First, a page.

Hydration ± loop diuretic
Acute (effect seen in hours)
Volume overload, electrolyte disturbances
Subacute (1-2 days)
Hypophosphatemia, hypomag-nesemia, hypocalcemia, fever
Efficacy short-lived (tachyphylaxis)
Glucocorticoids (effective in cancer-induced hypercalcemia)
Hyperglycemia, osteoporosis, immune suppression
Dialysis (renal Acute (hours) Volume shifts, electrolyte dis-
insufficiency) orders, complicated procedure
Dialysis (renal Acute (hours) Volume shifts, electrolyte dis-
insufficiency) orders, complicated procedure intoxication with vitamin A, vitamin D. or calcium-containing antacids, or occur as a side effect of therapies with drugs such as lithium or thiazide diuretics. Genetic conditions such as familial hypocalciuric hypercalcemia and hyperparathyroidism as part of a multiple endocrine neoplasia syndrome are less common causes.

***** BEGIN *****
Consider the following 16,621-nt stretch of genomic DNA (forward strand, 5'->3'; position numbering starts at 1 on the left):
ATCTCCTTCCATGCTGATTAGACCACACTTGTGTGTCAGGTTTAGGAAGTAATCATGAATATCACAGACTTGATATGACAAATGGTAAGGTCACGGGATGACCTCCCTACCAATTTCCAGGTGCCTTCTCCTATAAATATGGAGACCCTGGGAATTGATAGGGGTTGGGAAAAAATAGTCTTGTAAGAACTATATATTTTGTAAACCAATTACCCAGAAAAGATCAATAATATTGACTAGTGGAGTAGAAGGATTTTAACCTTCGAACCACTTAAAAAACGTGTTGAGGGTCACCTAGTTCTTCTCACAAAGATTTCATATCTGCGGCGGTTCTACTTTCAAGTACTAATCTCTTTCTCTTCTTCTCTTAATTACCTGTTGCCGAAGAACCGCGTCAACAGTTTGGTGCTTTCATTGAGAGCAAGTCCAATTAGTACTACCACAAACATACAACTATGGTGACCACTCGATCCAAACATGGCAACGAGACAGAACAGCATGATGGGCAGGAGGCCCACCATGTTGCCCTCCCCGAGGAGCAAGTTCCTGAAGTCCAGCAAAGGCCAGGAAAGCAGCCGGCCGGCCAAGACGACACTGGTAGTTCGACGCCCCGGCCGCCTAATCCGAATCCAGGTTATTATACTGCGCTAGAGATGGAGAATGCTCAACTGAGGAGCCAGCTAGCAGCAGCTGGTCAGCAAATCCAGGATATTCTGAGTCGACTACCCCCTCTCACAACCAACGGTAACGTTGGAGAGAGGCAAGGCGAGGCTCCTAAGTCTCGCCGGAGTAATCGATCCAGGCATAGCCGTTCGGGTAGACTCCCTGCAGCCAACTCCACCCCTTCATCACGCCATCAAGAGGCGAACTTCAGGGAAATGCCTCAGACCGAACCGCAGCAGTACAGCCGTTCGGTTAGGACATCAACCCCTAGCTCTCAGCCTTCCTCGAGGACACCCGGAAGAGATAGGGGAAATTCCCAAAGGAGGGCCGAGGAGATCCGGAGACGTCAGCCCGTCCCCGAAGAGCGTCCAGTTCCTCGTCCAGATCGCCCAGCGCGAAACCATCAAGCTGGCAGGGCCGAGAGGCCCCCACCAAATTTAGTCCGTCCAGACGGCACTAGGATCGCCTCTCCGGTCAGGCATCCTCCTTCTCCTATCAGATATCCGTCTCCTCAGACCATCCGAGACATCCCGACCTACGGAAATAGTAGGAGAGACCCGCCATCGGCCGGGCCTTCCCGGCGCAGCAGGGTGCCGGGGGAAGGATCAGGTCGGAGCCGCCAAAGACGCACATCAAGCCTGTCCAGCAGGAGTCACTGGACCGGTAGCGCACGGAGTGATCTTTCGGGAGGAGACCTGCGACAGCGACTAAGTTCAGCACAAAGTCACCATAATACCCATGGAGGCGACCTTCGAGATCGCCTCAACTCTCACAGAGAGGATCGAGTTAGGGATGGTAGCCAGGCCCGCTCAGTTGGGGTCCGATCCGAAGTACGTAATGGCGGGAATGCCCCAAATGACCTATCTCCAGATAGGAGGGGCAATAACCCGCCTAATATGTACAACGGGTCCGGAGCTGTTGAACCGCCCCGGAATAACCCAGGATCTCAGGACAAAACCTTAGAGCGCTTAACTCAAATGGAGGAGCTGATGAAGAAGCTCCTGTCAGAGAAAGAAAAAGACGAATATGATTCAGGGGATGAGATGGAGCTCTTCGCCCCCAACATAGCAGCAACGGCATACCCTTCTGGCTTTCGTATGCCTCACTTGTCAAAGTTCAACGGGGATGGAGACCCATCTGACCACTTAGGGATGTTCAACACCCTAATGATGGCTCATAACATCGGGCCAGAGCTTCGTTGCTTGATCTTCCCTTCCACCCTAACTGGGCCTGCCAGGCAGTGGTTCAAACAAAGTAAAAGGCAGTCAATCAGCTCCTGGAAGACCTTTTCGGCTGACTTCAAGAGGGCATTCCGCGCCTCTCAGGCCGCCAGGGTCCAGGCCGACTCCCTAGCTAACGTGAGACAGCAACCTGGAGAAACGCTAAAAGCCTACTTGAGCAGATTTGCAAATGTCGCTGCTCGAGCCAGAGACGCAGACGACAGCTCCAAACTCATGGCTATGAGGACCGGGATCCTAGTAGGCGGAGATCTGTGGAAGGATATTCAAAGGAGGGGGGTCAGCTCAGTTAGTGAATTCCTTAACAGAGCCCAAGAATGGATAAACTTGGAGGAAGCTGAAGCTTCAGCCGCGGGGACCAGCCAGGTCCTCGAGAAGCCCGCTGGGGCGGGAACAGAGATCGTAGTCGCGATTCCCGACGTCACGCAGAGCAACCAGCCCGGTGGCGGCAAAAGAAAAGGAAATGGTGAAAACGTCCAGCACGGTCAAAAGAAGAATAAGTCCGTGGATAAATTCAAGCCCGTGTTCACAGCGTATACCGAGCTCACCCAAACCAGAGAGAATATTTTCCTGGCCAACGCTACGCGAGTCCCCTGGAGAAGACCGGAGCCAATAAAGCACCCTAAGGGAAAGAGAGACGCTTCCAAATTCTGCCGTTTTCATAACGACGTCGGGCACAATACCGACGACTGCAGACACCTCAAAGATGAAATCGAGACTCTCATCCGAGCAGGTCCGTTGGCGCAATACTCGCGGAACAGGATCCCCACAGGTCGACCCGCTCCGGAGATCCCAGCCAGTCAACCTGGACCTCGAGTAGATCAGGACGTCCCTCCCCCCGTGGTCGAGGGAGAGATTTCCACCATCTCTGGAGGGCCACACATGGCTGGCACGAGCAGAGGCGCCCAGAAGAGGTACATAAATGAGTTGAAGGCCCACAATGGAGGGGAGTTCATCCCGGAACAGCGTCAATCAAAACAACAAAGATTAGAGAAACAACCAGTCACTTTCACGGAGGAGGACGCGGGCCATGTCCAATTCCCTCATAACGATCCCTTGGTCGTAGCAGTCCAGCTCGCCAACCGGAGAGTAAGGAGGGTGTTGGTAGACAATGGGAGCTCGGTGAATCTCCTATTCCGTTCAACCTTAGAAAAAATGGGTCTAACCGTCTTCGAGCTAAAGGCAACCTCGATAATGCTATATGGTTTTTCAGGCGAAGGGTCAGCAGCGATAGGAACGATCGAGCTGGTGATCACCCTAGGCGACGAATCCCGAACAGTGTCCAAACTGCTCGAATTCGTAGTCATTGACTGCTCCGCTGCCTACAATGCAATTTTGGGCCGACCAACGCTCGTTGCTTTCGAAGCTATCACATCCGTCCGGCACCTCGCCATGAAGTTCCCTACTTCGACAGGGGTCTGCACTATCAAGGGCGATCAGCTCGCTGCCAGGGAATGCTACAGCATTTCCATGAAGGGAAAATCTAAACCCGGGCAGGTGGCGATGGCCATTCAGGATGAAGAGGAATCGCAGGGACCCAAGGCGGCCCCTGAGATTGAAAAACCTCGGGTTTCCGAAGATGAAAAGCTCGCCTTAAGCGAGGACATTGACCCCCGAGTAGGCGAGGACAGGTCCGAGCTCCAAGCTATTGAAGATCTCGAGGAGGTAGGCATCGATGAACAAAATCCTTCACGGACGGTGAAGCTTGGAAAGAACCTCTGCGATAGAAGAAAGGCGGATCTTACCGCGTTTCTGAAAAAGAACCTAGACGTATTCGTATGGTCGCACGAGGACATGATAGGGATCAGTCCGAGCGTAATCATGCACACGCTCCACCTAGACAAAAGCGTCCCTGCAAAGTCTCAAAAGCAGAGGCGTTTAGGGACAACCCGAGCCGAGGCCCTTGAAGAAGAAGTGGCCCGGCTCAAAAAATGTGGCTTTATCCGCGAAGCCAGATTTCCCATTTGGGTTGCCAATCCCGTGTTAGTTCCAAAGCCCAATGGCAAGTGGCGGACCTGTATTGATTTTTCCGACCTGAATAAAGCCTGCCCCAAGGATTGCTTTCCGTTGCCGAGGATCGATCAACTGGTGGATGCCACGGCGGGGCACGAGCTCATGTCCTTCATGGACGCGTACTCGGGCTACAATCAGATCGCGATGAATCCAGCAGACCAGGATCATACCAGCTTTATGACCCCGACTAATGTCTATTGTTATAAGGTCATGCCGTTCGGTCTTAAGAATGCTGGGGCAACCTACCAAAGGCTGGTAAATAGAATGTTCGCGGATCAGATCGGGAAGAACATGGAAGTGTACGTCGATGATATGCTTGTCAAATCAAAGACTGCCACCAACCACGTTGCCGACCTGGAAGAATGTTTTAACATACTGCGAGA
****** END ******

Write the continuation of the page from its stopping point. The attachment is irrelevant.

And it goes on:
The differential diagnosis can be narrowed based on the chronicity of the patient's presentation and the presence or absence of other symptoms and signs. Primary hyperparathyroidism, usually caused by a solitary parathyroid adenoma, is the most likely cause when hypercalcemia is discovered in an otherwise asymptomatic patient on routine laboratory screening. Most patients have no symptoms with mild hypercalcemia <12 g/dL. except perhaps some polyuria and dehydration. With levels >13 mg/dL. patients begin developing increasingly severe symptoms, including central nervous system (CNS) symptoms (lethargy, stupor, coma, mental status changes, psychosis), gastrointestinal symptoms (anorexia, nausea, constipation, peptic ulcer disease), kidney problems (polyuria, nephrolithiasis, and prerenal azotemia), and musculoskeletal complaints (arthralgias, myalgias, weakness). The symptoms of hyperparathyroidism can be remembered as stones (kidney), moans (abdominal pain), groans (myalgias), bones (bone pain), and psychiatric overtones. Diagnosis can be established by finding hypercalcemia, hypophosphatemia, with inappropriately elevated PTH levels. Symptomatic patients can be treated with parathyroidectomy.